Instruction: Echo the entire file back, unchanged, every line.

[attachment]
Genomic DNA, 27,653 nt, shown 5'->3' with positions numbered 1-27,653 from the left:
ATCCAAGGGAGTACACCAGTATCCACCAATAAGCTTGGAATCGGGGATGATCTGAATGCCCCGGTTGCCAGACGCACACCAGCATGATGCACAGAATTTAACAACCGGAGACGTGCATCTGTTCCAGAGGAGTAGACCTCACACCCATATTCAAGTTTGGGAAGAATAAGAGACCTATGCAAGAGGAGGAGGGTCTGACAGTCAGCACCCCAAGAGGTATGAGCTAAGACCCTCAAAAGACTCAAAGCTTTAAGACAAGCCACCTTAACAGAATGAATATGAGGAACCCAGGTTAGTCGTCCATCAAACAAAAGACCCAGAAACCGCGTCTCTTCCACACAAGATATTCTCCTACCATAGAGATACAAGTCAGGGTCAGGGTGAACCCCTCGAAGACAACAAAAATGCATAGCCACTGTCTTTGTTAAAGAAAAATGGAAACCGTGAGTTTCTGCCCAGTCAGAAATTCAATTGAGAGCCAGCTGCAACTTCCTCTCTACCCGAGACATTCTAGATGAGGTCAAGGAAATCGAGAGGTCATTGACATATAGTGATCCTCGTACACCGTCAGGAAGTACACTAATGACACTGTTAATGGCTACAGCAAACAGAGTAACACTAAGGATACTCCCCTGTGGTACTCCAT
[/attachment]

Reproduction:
Genomic DNA, 27,653 nt, shown 5'->3' with positions numbered 1-27,653 from the left:
ATCCAAGGGAGTACACCAGTATCCACCAATAAGCTTGGAATCGGGGATGATCTGAATGCCCCGGTTGCCAGACGCACACCAGCATGATGCACAGAATTTAACAACCGGAGACGTGCATCTGTTCCAGAGGAGTAGACCTCACACCCATATTCAAGTTTGGGAAGAATAAGAGACCTATGCAAGAGGAGGAGGGTCTGACAGTCAGCACCCCAAGAGGTATGAGCTAAGACCCTCAAAAGACTCAAAGCTTTAAGACAAGCCACCTTAACAGAATGAATATGAGGAACCCAGGTTAGTCGTCCATCAAACAAAAGACCCAGAAACCGCGTCTCTTCCACACAAGATATTCTCCTACCATAGAGATACAAGTCAGGGTCAGGGTGAACCCCTCGAAGACAACAAAAATGCATAGCCACTGTCTTTGTTAAAGAAAAATGGAAACCGTGAGTTTCTGCCCAGTCAGAAATTCAATTGAGAGCCAGCTGCAACTTCCTCTCTACCCGAGACATTCTAGATGAGGTCAAGGAAATCGAGAGGTCATTGACATATAGTGATCCTCGTACACCGTCAGGAAGTACACTAATGACACTGTTAATGGCTACAGCAAACAGAGTAACACTAAGGATACTCCCCTGTGGTACTCCAT